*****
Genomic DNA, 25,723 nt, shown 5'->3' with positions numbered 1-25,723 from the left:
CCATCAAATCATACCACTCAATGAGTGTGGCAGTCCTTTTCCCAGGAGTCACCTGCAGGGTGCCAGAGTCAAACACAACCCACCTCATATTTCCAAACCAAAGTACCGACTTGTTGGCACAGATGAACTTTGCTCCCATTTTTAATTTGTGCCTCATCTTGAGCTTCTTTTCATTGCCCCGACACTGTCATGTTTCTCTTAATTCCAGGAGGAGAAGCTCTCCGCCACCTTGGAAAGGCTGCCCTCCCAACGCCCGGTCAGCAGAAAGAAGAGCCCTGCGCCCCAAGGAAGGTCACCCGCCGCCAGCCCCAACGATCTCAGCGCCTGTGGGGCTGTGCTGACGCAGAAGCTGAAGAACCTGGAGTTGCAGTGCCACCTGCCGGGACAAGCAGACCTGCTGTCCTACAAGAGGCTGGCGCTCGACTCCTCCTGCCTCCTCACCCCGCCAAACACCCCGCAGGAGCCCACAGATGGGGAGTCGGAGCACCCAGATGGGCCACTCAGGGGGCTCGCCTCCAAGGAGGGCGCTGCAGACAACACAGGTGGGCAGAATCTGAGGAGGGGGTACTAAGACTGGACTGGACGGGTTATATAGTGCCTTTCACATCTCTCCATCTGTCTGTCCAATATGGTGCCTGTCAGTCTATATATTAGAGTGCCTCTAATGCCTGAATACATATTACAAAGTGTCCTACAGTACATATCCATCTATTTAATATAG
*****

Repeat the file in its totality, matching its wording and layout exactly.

Genomic DNA, 25,723 nt, shown 5'->3' with positions numbered 1-25,723 from the left:
CCATCAAATCATACCACTCAATGAGTGTGGCAGTCCTTTTCCCAGGAGTCACCTGCAGGGTGCCAGAGTCAAACACAACCCACCTCATATTTCCAAACCAAAGTACCGACTTGTTGGCACAGATGAACTTTGCTCCCATTTTTAATTTGTGCCTCATCTTGAGCTTCTTTTCATTGCCCCGACACTGTCATGTTTCTCTTAATTCCAGGAGGAGAAGCTCTCCGCCACCTTGGAAAGGCTGCCCTCCCAACGCCCGGTCAGCAGAAAGAAGAGCCCTGCGCCCCAAGGAAGGTCACCCGCCGCCAGCCCCAACGATCTCAGCGCCTGTGGGGCTGTGCTGACGCAGAAGCTGAAGAACCTGGAGTTGCAGTGCCACCTGCCGGGACAAGCAGACCTGCTGTCCTACAAGAGGCTGGCGCTCGACTCCTCCTGCCTCCTCACCCCGCCAAACACCCCGCAGGAGCCCACAGATGGGGAGTCGGAGCACCCAGATGGGCCACTCAGGGGGCTCGCCTCCAAGGAGGGCGCTGCAGACAACACAGGTGGGCAGAATCTGAGGAGGGGGTACTAAGACTGGACTGGACGGGTTATATAGTGCCTTTCACATCTCTCCATCTGTCTGTCCAATATGGTGCCTGTCAGTCTATATATTAGAGTGCCTCTAATGCCTGAATACATATTACAAAGTGTCCTACAGTACATATCCATCTATTTAATATAG